Report of the Secretary-General on the United Nations Organization Stabilization Mission in the Democratic Republic of the Congo (S/2018/16)

from UN Security Council
Published on 05 Jan 2018 View Original

I. Introduction

  1. The present report is submitted pursuant to paragraph 52 of Security Council resolution 2348 (2017). It covers major developments in the Democratic Republic of the Congo since the issuance of my previous report, of 2 October (S/2017/824). The report describes progress in the implementation of the mandate of the United Nations Organization Stabilization Mission in the Democratic Republic of the Congo (MONUSCO); provides an overview of political developments following my report of 17 November on the implementation of the Comprehensive and Inclusive Political Agreement of 31 December 2016 (see S/2017/963); and provides a report on the performance of MONUSCO uniformed personnel.

II. Major developments

A. Political situation

  1. Deep divisions among political and civil society actors have continued to characterize the political climate in the Democratic Republic of the Congo during the reporting period. On 5 November, the Independent National Electoral Commission published an electoral calendar officially postponing the presidential and legislative elections scheduled to take place by December 2017, in accordance with the agreement of 31 December 2016, until 23 December 2018. This prompted renewed calls for demonstrations against the President, Joseph Kabila, and the Government by most opposition leaders and several civil society organizations. On 15 and 30 November and 19 December, however, these calls were only marginally followed in urban centres across the country, as authorities continued to impose a ban on public demonstrations and to deploy the security forces prior to public protests. On 31 December, national security forces violently dispersed demonstrations called for by the Secular Coordination Committee in Kinshasa and other cities in the Democratic Republic of the Congo, resulting in at least 5 deaths, 46 people wounded and over 140 arrests. The call of the Committee for protests to demand the full implementation of the agreement of 31 December 2016, including confidence-building measures, to reject the electoral calendar and to urge President Kabila not to run for office o n 23 December 2018 was supported by the Catholic Church and opposition groups. In contrast, both the President’s Parti du peuple pour la reconstruction et la démocratie and the Government appears determined to proceed with the implementation of the electoral calendar.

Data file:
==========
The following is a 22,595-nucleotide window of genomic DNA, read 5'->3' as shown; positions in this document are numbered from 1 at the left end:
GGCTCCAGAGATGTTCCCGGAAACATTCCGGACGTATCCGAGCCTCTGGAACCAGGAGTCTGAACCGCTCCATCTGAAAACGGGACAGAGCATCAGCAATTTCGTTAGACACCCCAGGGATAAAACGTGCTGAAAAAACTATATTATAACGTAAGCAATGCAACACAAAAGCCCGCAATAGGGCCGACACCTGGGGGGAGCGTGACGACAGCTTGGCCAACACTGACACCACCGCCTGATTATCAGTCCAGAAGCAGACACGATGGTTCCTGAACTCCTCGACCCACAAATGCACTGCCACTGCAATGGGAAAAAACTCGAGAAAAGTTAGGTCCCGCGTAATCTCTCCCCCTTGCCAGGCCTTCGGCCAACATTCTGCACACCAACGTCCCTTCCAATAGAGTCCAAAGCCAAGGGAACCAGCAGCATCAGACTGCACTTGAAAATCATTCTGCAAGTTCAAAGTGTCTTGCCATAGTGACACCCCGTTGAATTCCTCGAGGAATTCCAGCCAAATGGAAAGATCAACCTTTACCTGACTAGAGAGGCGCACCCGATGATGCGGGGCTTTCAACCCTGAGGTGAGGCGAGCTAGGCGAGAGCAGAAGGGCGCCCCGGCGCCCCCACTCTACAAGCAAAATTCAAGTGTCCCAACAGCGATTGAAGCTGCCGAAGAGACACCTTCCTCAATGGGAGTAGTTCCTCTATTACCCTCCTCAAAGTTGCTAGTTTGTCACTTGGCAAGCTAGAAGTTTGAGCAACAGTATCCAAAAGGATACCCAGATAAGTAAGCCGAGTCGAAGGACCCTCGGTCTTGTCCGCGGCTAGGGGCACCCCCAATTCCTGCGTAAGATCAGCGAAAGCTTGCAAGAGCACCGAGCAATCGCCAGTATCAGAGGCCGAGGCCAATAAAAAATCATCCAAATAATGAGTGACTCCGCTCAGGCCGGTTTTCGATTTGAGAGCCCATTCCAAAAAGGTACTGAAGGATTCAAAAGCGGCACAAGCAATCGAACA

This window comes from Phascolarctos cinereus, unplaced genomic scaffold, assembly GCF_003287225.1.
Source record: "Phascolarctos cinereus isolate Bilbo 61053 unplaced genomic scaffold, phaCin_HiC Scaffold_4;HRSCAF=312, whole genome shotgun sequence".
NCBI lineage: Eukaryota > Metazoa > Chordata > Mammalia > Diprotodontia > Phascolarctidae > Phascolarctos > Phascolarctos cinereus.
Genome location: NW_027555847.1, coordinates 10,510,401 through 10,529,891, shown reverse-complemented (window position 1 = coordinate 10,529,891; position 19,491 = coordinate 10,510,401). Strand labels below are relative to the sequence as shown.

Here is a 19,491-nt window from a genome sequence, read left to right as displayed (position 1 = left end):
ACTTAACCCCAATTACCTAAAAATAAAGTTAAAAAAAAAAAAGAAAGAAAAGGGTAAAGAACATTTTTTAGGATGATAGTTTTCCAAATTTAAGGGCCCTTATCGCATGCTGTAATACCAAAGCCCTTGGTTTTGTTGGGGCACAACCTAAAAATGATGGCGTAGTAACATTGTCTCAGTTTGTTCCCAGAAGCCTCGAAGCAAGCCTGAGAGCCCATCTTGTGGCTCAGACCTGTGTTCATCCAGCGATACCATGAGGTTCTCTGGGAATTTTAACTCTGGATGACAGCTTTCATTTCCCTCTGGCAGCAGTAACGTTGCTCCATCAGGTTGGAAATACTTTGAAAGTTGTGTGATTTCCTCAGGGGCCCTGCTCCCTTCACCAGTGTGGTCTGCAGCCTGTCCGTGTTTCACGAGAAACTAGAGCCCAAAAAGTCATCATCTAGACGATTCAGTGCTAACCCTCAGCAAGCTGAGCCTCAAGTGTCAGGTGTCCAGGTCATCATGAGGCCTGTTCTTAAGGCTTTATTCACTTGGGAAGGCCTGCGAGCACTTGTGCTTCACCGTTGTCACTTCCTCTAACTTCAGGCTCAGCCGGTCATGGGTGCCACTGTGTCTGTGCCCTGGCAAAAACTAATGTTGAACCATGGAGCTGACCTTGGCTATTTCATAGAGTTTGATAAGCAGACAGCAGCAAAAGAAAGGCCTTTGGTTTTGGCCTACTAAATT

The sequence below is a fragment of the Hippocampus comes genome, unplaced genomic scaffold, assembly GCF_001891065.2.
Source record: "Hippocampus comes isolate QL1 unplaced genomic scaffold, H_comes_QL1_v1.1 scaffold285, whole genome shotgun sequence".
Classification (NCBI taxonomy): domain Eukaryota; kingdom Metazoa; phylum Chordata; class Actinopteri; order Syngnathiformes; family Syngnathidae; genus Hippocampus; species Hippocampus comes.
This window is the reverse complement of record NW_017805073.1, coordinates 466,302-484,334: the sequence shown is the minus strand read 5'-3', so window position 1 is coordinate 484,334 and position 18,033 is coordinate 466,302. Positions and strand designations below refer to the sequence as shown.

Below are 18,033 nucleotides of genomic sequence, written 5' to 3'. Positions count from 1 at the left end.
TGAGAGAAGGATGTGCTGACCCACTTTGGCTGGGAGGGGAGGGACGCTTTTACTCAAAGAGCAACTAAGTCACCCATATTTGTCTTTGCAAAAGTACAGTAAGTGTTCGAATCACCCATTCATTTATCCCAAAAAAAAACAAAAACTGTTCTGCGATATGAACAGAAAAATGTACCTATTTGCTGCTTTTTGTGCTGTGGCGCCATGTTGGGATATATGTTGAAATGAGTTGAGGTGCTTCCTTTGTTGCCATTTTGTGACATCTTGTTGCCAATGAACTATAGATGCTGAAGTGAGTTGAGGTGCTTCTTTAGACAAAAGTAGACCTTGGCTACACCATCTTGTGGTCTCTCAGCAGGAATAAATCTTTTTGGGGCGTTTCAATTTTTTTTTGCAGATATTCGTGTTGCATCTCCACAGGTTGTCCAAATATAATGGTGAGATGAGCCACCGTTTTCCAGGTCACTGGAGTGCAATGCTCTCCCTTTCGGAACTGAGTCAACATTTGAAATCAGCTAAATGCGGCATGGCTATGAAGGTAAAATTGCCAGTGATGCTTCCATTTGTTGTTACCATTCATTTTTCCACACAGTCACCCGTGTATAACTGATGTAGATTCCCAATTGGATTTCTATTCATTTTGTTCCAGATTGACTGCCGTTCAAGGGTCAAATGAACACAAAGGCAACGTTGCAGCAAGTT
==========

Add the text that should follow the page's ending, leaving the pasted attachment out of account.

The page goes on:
2. On 7 November, President Kabila led a meeting of the leadership of his party to discuss its approach and strategy for the upcoming elections. On 14 November, the Government swiftly endorsed two draft bills critical for the holding of elections. The first is the 2018 finance bill, subsequently adopted by parliament on 14 December, which allocates a total of $619 million for the organization of elections, of which $532 million is to be disbursed to the Independent National Electoral Commission. The second is the electoral law, adopted by parliament on 15 December, despite the protests of the opposition and a few members of parliament belonging to the ruling majority, who lamented that the bill would reduce the likelihood of small politica l parties and independent candidates gaining seats in the future legislative elections. Women’s organizations also protested that the electoral bill did not improve women’s chances of being elected in parliament, including by rejecting a proposal to ensure that women hold 30 per cent of the seats at the end of the upcoming legislative elections; a percentage which remains below the full parity enshrined in the Constitution. On 24 December, President Kabila signed both bills.

  3. On a related note, and in an apparent effort to help improve the pre-electoral climate, on 21 November, the National Council for Monitoring the Agreement and the Electoral Process announced that it was working towards the release of additional political prisoners. The Council is tasked with overseeing the implementation of the agreement of 31 December 2016 and is led by Joseph Olenghankoy, an opposition figure. The body stated that it would follow up on the situation of five political figures, who have become targets of judicial proceedings, political prisoners or under the heavy surveillance of the security services. The Council also called on the Government to respect people’s right to hold protests and their freedom of movement, in compliance with the Constitution. Lastly, the Council called on all political actors to preserve peace during the pre-electoral period.